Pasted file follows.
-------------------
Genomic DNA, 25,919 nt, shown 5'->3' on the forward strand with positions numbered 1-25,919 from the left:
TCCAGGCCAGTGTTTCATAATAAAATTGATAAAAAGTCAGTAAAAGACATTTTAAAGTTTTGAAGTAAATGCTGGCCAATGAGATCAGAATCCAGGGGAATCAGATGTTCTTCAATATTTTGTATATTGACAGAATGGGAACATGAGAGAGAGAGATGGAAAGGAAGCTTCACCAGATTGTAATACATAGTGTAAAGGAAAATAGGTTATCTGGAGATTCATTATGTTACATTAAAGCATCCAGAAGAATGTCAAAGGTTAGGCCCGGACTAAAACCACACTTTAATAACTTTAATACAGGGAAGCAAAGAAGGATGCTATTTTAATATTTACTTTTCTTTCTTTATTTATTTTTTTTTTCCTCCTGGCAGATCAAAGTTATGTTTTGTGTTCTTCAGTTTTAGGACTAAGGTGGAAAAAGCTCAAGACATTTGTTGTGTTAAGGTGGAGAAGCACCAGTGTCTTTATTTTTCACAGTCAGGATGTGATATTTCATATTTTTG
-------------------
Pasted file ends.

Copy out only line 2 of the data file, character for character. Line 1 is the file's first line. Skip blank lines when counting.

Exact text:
TCCAGGCCAGTGTTTCATAATAAAATTGATAAAAAGTCAGTAAAAGACATTTTAAAGTTTTGAAGTAAATGCTGGCCAATGAGATCAGAATCCAGGGGAATCAGATGTTCTTCAATATTTTGTATATTGACAGAATGGGAACATGAGAGAGAGAGATGGAAAGGAAGCTTCACCAGATTGTAATACATAGTGTAAAGGAAAATAGGTTATCTGGAGATTCATTATGTTACATTAAAGCATCCAGAAGAATGTCAAAGGTTAGGCCCGGACTAAAACCACACTTTAATAACTTTAATACAGGGAAGCAAAGAAGGATGCTATTTTAATATTTACTTTTCTTTCTTTATTTATTTTTTTTTTCCTCCTGGCAGATCAAAGTTATGTTTTGTGTTCTTCAGTTTTAGGACTAAGGTGGAAAAAGCTCAAGACATTTGTTGTGTTAAGGTGGAGAAGCACCAGTGTCTTTATTTTTCACAGTCAGGATGTGATATTTCATATTTTTG